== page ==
There are several common errors that students make when composing thesis statements.
Some of these are listed below, with examples.
1. A thesis cannot be a fragment; it must be expressed in a sentence.
Poor: How life is in a racial ghetto.
Better: Residents of a racial ghetto tend to have a higher death rate, higher disease rates, and higher psychosis rates than do any other residents of American cities in general.
2. A thesis must not be in the form of a question. (Usually the answer to the question could be the thesis.)
Poor: Should eighteen-year-old males have the right to vote?
Better: Anyone who is old enough to fight in a war is old enough to vote.
3. A thesis must not contain phrases such as “I think.” (They merely weaken the statement.)
Poor: In my opinion most men wear beards because they are trying to find themselves.
Better: The current beard fad may be an attempt on the part of men to emphasize their male identity.
4. A thesis must not contain elements that are not clearly related.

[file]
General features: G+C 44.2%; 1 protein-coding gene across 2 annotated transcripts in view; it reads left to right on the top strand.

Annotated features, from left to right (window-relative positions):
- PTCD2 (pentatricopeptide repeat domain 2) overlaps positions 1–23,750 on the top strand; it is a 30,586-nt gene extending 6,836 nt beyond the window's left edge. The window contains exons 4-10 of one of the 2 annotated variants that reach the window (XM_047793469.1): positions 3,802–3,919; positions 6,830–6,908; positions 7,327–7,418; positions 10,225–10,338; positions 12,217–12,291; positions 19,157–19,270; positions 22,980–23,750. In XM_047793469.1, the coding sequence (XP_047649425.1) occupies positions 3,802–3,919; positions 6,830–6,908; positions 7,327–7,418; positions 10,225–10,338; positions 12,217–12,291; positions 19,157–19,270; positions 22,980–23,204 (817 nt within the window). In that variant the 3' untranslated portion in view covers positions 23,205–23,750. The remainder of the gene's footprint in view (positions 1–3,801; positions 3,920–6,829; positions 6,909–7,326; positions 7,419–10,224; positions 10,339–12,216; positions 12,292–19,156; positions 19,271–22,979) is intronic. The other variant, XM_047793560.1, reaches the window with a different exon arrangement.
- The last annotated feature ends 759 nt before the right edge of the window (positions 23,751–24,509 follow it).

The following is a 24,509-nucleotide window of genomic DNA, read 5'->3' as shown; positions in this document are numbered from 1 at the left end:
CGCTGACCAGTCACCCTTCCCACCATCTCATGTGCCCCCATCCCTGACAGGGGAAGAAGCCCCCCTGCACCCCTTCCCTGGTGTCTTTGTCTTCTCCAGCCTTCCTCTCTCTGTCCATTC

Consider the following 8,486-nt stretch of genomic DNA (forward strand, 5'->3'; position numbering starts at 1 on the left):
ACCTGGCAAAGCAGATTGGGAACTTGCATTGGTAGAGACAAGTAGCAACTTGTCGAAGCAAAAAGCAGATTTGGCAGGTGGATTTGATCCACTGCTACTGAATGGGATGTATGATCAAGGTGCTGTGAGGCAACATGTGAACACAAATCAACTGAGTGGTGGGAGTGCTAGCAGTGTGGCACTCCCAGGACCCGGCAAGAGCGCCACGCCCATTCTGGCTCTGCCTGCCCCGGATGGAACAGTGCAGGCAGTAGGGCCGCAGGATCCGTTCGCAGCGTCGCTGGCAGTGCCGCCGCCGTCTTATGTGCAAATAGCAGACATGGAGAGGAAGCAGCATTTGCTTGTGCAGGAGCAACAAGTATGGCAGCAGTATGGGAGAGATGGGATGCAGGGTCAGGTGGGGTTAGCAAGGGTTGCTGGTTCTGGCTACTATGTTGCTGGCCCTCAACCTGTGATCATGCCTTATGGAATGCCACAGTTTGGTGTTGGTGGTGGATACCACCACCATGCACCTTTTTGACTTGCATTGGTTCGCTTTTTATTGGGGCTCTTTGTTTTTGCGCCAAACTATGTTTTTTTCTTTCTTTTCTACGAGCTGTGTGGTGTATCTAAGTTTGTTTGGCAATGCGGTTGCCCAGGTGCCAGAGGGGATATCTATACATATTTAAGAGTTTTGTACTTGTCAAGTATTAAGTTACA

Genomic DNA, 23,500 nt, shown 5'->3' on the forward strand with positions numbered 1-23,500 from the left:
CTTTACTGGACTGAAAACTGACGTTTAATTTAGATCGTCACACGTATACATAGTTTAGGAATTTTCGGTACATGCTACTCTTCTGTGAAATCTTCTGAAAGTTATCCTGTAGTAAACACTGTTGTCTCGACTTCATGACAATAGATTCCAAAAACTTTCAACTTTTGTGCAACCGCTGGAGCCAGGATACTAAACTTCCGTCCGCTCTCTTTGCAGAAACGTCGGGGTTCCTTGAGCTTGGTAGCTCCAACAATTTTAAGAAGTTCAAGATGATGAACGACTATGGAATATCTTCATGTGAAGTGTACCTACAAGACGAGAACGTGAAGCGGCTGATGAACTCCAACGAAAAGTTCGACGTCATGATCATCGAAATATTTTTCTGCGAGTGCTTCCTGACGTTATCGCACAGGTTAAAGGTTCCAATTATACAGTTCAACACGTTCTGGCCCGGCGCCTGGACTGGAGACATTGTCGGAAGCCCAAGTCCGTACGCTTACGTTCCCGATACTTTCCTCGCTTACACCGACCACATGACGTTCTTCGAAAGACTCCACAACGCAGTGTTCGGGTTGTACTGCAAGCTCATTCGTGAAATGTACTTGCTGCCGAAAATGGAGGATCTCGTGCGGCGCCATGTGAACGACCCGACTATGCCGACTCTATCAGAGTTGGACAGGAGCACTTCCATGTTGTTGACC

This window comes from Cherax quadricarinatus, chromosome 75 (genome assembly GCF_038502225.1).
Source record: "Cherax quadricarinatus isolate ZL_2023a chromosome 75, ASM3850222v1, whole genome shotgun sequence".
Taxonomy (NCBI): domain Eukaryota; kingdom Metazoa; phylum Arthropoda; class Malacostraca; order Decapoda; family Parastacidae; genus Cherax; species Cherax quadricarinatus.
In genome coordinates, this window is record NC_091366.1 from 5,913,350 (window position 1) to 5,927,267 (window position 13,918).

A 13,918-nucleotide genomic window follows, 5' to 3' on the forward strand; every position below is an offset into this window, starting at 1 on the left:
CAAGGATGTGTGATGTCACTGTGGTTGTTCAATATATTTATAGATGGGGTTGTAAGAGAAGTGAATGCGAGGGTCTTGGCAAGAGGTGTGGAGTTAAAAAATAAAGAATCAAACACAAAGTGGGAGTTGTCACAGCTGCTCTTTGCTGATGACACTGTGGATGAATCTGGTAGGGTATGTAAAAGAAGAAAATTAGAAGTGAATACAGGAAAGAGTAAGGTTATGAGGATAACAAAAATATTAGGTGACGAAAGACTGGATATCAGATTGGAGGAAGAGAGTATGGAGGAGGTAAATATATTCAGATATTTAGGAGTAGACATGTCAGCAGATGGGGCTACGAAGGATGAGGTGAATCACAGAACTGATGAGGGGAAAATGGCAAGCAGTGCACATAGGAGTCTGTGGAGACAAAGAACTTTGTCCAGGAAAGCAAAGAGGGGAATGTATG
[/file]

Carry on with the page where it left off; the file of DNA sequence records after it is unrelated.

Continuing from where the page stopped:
Poor: All novelists seek the truth; therefore some novelists are good psychologists.
Better: In their attempt to probe human nature, many novelists appear to be good psychologists.
5. A thesis must not be expressed in vague language.
Poor: Bad things have resulted from religion being taught in the classroom.
Better: Religion as part of the school curriculum should be avoided because it is a highly personal and individual commitment.
6. A thesis must not be expressed in muddled or incoherent language.
Poor: In Act One of Othello, to cause them to feel fury against Othello, Iago fuels Brabantio, Othello, Roderigo, and Cassio with deceit by telling them lies.
Better: In Act One of Othello, Iago deceives several characters in order to further his plot to destroy Othello’s life.
7. A thesis should not be written in figurative language.
Poor: Religion is the phoenix bird of civilization.
Better: As long as man can conceive the idea of a god, religion will rise to give man a spiritual reason for existence.